7 Loop: Looping is one of the most powerful programming techniques. A loop in Excel VBA enables you to loop through a range of cells with just a few codes lines.

8 Macro Errors: This chapter teaches you how to deal with macro errors in Excel.

9 String Manipulation: In this chapter, you'll find the most important functions to manipulate strings in Excel VBA.

10 Date and Time: Learn how to work with dates and times in Excel VBA.

11 Events: Events are actions performed by users which trigger Excel VBA to execute code.

12 Array: An array is a group of variables. In Excel VBA, you can refer to a specific variable (element) of an array by using the array name and the index number.

13 Function and Sub: In Excel VBA, a function can return a value while a sub cannot.

14 Application Object: The mother of all objects is Excel itself. We call it the Application object. The application object gives access to a lot of Excel related options.

15 ActiveX Controls: Learn how to create ActiveX controls such as command buttons, text boxes, list boxes etc.

16 Userform: This chapter teaches you how to create an Excel VBA Userform.

## 300 Examples

Are you looking for Excel examples? Are you looking for clear explanations that help you master many more Excel features quickly and easily? You can find related examples and features (300 Examples) on the right side of each chapter.

Our 30 most popular examples:

1 Find Duplicates: This example teaches you how to find duplicates (or triplicates) in Excel.

2 Drop-down List: Drop-down lists in Excel are helpful if you want to be sure that users select an item from a list, instead of typing their own values.

3 Percent Change: The percent change formula is used very often in Excel. For example, to calculate the Monthly Change and Total Change.

4 Regression: This example teaches you how to perform a regression analysis in Excel and how to interpret the Summary Output.

5 Loan Amortization Schedule: This example teaches you how to create a loan amortization schedule in Excel.

6 Pareto Chart: A Pareto chart combines a column chart and a line graph. The Pareto principle states that, for many events, roughly 80% of the effects come from 20% of the causes.

7 Histogram: This example teaches you how to create a histogram in Excel.

8 Random Numbers: Excel has two useful functions when it comes to generating random numbers. The RAND and RANDBETWEEN function.

9 Remove Duplicates: This example teaches you how to remove duplicates in Excel.

10 Count Unique Values: This example shows you how to create an array formula that counts unique values.

11 Lock Cells: You can lock cells in Excel if you want to protect cells from being edited.

12 Gantt Chart: Excel does not offer Gantt as chart type, but it's easy to create a Gantt chart by customizing the stacked bar chart type.

13 Budget: This example shows you how to create a budget in Excel.

14 Line Chart: Line charts are used to display trends over time. Use a line chart if you have text labels, dates or a few numeric labels on the horizontal axis.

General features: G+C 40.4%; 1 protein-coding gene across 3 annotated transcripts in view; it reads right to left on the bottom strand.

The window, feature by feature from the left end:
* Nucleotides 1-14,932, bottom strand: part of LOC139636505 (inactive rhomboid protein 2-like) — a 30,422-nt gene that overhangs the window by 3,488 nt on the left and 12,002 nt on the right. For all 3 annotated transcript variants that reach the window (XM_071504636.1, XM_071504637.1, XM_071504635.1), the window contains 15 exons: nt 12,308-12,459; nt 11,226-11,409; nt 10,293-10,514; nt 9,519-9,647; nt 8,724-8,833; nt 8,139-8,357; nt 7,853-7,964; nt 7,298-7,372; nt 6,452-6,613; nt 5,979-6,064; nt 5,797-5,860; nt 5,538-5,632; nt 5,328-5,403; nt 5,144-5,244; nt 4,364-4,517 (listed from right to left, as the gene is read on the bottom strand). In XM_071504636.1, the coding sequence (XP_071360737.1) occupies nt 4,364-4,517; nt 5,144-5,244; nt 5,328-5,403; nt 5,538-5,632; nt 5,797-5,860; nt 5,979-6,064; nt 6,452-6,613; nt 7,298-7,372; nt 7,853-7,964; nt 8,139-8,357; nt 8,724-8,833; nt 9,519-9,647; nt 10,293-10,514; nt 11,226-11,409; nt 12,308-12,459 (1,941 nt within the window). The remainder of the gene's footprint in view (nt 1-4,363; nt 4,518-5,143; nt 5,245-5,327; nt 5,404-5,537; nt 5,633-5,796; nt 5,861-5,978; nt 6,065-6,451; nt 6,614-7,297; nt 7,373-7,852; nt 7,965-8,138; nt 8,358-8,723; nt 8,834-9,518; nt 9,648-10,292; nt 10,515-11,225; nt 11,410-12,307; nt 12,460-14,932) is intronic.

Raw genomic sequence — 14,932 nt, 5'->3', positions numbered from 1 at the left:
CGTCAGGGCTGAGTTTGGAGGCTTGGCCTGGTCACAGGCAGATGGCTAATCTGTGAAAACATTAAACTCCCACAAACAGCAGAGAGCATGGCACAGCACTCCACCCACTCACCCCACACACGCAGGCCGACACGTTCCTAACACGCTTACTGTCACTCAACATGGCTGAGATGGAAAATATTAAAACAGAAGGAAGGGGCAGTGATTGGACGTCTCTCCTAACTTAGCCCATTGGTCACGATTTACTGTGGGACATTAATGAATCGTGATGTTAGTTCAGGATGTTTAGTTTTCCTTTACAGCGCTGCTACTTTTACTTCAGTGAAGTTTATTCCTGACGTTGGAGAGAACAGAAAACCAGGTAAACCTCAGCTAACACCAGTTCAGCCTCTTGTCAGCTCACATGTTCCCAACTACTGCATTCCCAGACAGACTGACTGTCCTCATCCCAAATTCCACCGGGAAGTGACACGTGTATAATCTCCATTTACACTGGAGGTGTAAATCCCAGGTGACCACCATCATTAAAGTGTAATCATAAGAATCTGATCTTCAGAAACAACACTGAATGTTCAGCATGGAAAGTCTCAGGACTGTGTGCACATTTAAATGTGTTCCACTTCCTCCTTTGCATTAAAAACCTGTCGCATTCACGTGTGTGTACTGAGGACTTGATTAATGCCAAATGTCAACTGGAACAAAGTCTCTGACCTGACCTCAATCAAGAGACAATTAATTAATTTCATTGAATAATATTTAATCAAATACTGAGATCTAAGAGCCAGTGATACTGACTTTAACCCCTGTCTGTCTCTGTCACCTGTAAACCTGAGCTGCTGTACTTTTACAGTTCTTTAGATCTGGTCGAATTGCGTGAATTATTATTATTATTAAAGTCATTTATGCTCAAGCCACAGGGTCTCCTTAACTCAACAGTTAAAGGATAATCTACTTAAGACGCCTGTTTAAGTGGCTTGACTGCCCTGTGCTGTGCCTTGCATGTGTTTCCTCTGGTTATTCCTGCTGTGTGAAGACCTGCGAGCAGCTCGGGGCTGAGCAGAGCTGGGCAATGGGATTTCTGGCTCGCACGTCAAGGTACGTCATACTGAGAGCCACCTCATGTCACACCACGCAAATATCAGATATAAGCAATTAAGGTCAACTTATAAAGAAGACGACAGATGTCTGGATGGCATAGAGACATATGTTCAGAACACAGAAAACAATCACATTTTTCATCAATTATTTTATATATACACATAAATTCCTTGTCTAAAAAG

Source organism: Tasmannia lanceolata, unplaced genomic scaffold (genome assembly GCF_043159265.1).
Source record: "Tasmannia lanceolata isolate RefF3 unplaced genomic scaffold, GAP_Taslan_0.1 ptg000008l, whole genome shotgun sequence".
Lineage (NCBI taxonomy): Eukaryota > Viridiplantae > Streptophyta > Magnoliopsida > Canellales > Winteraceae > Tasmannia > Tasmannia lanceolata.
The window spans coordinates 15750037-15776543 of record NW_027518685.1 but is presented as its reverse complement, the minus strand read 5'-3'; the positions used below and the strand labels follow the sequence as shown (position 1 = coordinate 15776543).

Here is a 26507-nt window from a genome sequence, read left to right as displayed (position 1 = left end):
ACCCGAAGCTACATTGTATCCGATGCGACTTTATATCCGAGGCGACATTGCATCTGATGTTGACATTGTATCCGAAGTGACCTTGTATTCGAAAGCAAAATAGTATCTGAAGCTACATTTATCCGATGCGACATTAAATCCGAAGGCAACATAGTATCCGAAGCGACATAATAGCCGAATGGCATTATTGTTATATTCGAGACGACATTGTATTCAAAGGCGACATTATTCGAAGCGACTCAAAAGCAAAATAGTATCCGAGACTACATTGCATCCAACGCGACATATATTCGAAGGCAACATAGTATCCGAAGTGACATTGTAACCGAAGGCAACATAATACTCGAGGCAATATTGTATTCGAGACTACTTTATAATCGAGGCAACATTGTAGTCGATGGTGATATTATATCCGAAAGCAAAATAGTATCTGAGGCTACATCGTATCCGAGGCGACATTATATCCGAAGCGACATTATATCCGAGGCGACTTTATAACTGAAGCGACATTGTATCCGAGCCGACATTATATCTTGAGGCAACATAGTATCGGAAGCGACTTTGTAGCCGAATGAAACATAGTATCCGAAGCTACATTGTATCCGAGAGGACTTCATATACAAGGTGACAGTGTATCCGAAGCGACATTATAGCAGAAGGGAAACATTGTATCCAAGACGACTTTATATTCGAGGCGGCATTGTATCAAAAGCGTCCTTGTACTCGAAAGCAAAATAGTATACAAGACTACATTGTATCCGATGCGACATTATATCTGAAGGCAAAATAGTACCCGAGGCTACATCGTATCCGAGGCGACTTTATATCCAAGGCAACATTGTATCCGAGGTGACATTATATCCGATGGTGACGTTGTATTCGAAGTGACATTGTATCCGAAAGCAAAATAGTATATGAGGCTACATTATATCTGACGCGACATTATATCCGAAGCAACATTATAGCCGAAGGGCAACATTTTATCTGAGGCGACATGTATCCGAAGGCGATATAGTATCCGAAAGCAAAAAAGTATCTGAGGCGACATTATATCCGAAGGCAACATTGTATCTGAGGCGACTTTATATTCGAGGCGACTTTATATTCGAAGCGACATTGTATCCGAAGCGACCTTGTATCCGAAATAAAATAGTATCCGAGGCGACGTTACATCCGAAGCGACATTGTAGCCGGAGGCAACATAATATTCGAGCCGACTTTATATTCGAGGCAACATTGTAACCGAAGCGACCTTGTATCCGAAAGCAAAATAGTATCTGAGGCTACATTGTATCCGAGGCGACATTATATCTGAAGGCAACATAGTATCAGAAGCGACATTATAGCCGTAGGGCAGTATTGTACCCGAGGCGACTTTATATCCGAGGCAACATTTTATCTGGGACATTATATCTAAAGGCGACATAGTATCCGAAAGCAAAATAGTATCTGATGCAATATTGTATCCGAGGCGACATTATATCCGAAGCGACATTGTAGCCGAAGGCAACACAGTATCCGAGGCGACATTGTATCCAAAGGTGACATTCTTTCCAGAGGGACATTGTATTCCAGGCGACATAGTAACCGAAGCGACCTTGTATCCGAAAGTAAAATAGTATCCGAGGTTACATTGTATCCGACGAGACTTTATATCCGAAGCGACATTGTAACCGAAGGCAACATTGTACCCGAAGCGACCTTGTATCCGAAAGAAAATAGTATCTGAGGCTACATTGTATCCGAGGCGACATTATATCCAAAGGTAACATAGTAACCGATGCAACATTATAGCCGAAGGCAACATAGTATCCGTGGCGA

15 Transpose: Use the 'Paste Special Transpose' option to switch rows to columns or columns to rows in Excel. You can also use the TRANSPOSE function.

16 Correlation: We can use the CORREL function or the Analysis Toolpak add-in in Excel to find the correlation coefficient between two variables.

17 Time Sheet: This example teaches you how to create a simple timesheet calculator in Excel.

18 Offset: The OFFSET function in Excel returns a cell or range of cells that is a specified number of rows and columns from a cell or range of cells.

19 Pie Chart: Pie charts are used to display the contribution of each value (slice) to a total (pie). Pie charts always use one data series.

20 Nested If: The IF function in Excel can be nested, when you have multiple conditions to meet. The FALSE value is being replaced by another If function to make a further test.

21 Data Tables: Instead of creating different scenarios, you can create a data table to quickly try out different values for formulas. You can create a one variable data table or a two variable data table.

22 t-Test: This example teaches you how to perform a t-Test in Excel. The t-Test is used to test the null hypothesis that the means of two populations are equal.

23 Advanced Filter: This example teaches you how to apply an advanced filter in Excel to only display records that meet complex criteria.

24 Frequency Distribution: Did you know that you can use pivot tables to easily create a frequency distribution in Excel? You can also use the Analysis Toolpak to create a histogram.

25 Scatter Chart: Use a scatter chart (XY chart) to show scientific XY data. Scatter charts are often used to find out if there's a relationship between variable X and Y.

26 Anova: This example teaches you how to perform a single factor ANOVA (analysis of variance) in Excel. A single factor or one-way ANOVA is used to test the null hypothesis that the means of several populations are all equal.

27 Compare Two Lists: This example describes how to compare two lists using conditional formatting.

28 Compound Interest: What's compound interest and what's the formula for compound interest in Excel? This example gives you the answers to these questions.

29 Bar Chart: A bar chart is the horizontal version of a column chart. Use a bar chart if you have large text labels.

30 Calendar: This example describes how to create a calendar in Excel (2018 calendar, 2019 calendar, etc). If you are in a hurry, simply download the Excel file.

Check out all 300 examples.